Transdermal drug delivery by the use of a patch has several advantages, such as prevention of premature metabolism and accurate control of dose. An obstacle is the highly impermeable character of our skin. The delivery through mucous membranes in body parts such as mouth, nose, and eyes is much more effective. As mucosae are rich in body fluids, patches usually get wet, causing premature drug-release in unwanted directions.
Kyung Eun Lee, Ewha Womans University, Seoul, South Korea, and colleagues designed a patch with Janus character: a hydrophobic surface prevents wetting by body fluids and a hydrophilic surface facilitates the coating with drug, as well as enhances the adhesion. The team coated a polyester fabric with the hydrophobic polymer poly(3,3,4,4,5,5,6,6,7,7,8,8,9,9,10,10-heptadecafluorodecyl methacrylate) via initiated chemical vapor deposition (CVD). Subsequently, one side was rendered hydrophilic by base-catalyzed hydrolysis. The hydrophilic surface is then coated with a drug-loaded hydrogel.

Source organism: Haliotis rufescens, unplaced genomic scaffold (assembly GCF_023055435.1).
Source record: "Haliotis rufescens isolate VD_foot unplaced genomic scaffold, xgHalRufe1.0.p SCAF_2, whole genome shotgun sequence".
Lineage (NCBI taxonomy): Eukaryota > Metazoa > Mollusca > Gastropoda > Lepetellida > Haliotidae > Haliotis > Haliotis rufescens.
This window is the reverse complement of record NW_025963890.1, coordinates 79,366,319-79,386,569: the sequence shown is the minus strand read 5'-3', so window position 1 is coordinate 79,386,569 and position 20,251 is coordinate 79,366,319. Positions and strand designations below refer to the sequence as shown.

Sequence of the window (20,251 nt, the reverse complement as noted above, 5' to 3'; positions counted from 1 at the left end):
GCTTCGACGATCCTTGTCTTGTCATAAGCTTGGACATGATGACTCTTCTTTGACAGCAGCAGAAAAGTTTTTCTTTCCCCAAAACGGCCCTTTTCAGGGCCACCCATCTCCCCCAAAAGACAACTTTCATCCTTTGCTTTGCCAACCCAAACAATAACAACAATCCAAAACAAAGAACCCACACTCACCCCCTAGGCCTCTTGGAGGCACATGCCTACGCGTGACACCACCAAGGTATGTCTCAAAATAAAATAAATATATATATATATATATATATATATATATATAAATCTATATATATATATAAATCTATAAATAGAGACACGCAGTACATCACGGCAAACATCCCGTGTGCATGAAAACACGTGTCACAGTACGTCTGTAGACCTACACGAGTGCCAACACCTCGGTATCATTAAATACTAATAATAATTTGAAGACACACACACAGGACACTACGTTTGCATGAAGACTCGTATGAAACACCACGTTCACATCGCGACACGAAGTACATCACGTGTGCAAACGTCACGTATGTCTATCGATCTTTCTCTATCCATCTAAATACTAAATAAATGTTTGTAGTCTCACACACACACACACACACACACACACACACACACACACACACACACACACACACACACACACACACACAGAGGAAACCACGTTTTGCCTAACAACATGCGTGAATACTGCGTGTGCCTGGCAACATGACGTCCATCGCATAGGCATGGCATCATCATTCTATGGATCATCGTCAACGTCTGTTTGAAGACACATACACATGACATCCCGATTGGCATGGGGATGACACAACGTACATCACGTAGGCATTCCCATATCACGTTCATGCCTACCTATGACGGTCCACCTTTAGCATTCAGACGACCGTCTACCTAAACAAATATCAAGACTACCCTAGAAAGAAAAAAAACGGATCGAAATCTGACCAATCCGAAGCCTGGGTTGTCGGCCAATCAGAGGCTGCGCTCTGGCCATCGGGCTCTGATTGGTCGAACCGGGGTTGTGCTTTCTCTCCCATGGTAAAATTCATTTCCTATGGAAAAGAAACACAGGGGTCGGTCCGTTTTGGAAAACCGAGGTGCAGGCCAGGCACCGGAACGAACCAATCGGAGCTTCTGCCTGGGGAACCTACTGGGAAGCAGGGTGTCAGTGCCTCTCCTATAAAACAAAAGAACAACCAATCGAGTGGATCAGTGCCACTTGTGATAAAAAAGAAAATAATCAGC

This patch efficiently blocks fluid penetration from one side to the other in wet conditions and shows a higher permeation flux compared to a control patch.
- Application of Monodirectional Janus Patch to Oromucosal Delivery System,
Jae Bem You, Ah Young Choi, Jieung Baek, Myung Seok Oh, Sung Gap Im, Kyung Eun Lee, Hye Sun Gwak,
Adv. Healthcare Mat. 2015, 4, 2229–2236.